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Rebuttal

by Bill Wilde

to "Personal Rapid Transit — Cyberspace Dream Keeps Colliding With Reality," Light Rail Now! Publication Team, March 2004

This article is a wonderful contribution to the PRT debate. In one place the critics have given it their best shot. Henceforth when one needs to present the case against PRT this single reference will suffice. Nobody’s ever done it better, or is likely to.

One of the first questions about the article is its authorship. Who wrote it? Who is on the team that approved it? Why don’t their names appear under the title?

The team doth protest too much, methinks. One wonders why. Why does the elephant fear the mouse? According to the 2002 National Transit Database, U.S. transit spent $36.5 billion in capital and operating funds in 2002. Taxi 2000 Corporation is seeking $24 million to fund a multi-year Product Certification Facility (PCF), less than seven one-hundredths of one percent of this amount. Development funding is being sought from private and public investors. Is this meager amount such a threat to the established interests? Especially since the team concludes that PRT is wholly impractical, is fundamentally flawed, and could never work. Why fear that which could never hurt you?

In discussing PRT, the parties must begin by agreeing on what PRT is and what it is not. This has confused the debate for decades. The Advanced Transit Association defines PRT as having the following characteristics:

• Fully automated vehicles (i.e. without human drivers)
• Vehicles captive to the guideway, which is reserved for the vehicles
• Small vehicles available for exclusive use by an individual or a small group traveling together by choice, all seated.
• Small guideways that can be located above ground, at ground level, or underground.
• Vehicles able to use all guideways and stations on a fully connected PRT -network.
• Direct origin to destination service, without a necessity to transfer or stop at intervening stations (i.e., non-stop service).
• Service available on demand rather than on fixed schedules.

This definition is consistent with that in U.S. Congressional Office of Technology Assessment’s "Automated Guideway Transit" report of1975. Thus when the article discusses "the AirTrans system at Dallas-Ft.Worth Regional Airport, and the PRT at West Virginia University at Morgantown" it refers to Group Rapid Transit and not PRT. All references to these systems in the article are irrelevant. Unfortunately the name PRT has been applied to many systems over the years that are not PRT. The fact is that genuine PRT has never been operated in revenue service.

Chicago Transit Authority’s PRT effort began as an honest exercise. From the outset PRT was defined properly and adhered to. Unfortunately Raytheon scrapped the Taxi 2000 design that won the competition and substituted its own design without visible rational basis. Although Raytheon by contract attempted to design and build the right thing, true PRT, their execution was deeply flawed. The result was a very heavy vehicle, a large and visually intrusive guideway, propulsion and braking unsuitable for short headway operation, and consequent cost estimates that subsequently killed the program. This was indeed a disappointing outcome for an initially promising effort. The lesson is simple and timeless — a thing can be done well or poorly.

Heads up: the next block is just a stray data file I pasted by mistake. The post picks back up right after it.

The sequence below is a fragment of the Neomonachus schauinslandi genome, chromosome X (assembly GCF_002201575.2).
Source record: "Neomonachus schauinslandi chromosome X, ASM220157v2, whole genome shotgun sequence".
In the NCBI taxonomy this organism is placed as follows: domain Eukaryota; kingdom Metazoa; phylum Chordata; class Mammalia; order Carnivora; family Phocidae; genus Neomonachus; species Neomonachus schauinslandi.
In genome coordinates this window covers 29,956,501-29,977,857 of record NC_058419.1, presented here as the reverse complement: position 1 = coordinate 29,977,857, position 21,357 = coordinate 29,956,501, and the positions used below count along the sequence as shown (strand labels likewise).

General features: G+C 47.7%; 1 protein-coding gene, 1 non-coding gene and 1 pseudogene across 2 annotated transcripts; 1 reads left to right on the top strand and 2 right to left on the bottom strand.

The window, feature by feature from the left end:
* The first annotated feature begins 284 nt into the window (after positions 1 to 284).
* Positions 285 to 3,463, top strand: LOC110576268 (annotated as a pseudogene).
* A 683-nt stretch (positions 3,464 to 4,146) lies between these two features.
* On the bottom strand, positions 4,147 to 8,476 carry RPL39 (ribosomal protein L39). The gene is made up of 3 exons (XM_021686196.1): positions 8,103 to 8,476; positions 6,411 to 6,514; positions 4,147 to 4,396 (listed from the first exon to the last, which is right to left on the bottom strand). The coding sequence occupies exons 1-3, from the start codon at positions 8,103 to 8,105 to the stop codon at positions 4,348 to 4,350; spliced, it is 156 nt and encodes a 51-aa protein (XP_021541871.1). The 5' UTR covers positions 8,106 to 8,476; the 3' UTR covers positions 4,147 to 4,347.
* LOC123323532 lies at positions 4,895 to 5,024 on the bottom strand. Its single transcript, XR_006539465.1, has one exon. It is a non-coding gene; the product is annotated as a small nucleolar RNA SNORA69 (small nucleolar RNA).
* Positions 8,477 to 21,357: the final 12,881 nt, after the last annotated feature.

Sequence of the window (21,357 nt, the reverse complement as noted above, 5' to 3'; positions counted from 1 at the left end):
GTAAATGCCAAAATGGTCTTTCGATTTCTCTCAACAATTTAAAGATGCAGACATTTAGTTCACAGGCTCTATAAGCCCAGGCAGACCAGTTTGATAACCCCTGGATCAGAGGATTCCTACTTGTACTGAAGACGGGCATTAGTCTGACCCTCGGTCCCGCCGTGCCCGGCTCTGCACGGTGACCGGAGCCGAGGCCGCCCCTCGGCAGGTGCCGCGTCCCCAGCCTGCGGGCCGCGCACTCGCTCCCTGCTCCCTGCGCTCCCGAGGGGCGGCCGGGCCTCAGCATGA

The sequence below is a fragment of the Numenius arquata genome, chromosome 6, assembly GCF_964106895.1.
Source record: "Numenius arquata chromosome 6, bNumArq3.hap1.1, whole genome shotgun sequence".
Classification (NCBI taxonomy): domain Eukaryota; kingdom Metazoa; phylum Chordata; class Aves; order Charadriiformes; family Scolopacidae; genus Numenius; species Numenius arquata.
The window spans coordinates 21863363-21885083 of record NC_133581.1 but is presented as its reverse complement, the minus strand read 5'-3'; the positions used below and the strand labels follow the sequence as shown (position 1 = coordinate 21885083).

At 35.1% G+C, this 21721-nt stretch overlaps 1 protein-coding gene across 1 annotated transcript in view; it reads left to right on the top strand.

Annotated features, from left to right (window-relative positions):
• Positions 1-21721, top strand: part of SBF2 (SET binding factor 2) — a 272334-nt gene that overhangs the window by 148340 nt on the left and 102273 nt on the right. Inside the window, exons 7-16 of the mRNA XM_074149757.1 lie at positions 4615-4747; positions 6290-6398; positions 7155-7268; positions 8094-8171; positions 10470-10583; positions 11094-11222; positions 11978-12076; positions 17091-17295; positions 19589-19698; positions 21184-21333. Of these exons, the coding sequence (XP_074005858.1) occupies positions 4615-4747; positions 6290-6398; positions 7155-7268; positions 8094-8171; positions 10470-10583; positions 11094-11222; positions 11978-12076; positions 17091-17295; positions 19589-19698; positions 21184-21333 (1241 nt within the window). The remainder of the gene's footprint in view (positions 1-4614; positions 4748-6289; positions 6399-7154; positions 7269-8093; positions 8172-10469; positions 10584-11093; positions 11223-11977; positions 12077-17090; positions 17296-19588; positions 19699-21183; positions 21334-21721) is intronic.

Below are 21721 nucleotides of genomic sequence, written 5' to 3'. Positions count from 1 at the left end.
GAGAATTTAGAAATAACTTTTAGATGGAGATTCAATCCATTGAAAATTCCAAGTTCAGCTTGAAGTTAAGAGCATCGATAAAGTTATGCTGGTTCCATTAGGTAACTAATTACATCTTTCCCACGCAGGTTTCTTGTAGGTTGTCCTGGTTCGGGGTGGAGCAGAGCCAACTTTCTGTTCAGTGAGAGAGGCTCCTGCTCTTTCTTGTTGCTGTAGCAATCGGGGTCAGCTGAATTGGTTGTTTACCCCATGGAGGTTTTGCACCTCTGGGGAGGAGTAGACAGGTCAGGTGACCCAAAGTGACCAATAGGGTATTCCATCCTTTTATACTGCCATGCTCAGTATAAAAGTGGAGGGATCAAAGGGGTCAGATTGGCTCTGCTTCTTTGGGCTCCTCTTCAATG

When discussing design aspects of PRT the article reveals a serious lack of research. The first criticism is the visual impact of elevated guideways. This is a subject that can be debated theoretically but in fact the public’s reaction and acceptance cannot be known until true PRT is operating somewhere. A proper judgment can only be made in the context of PRT’s utility and in relation to the alternatives. In a vacuum the public would never accept massive freeways through cities, acres of asphalt parking, congested streets, enormous energy usage, emissions, accidents, and very high private and public costs. These attributes of our most popular urban mode are accepted only because the public knows the utility of automobiles from daily personal experience. The public would not accept noisy 40-foot transit buses without some idea of their limited utility. Only after PRT is operating somewhere can informed judgments be made. And, as with any automated system, guideways can be located above ground, at-grade, or underground as desired as long as vehicles have exclusive use. If critics are convinced that PRT would never be accepted visually, why do they fear its development?

The article fears that "Snow and ice accumulation, rain, and otherconditions can affect or interrupt service" and wonders "How would passengers extricate themselves from their little cars and guideways?" The design of a leading PRT system, Skyweb Express, has addressed these issues extensively. The proof of the design’s weather tolerance will be demonstrated at the PCF. Well-meaning regulators may require walkways alongside the PRT guideways until their need is refuted in actual service. Extensive analysis of dealing safely with failed vehicles has shown that walkways are not an optimal solution. The critics show no evidence of knowledge of this analysis. If they are convinced that this is a fatal flaw of PRT, why do they fear it so?

The fear of "system droppings" also reflects a lack of understanding of the Skyweb Express design. The vehicle chassis is a very simple machine with very little that would produce "droppings" and the guideway is mostly enclosed on the underside.

In criticizing PRT station size the team obviously is unfamiliar with the Skyweb Express design. An elevator is included and the station is ADA compliant. The PRT system offers a whole new world of convenient mobility to disabled persons. Why would PRT critics not even allow the demonstration of this capability? What do they fear?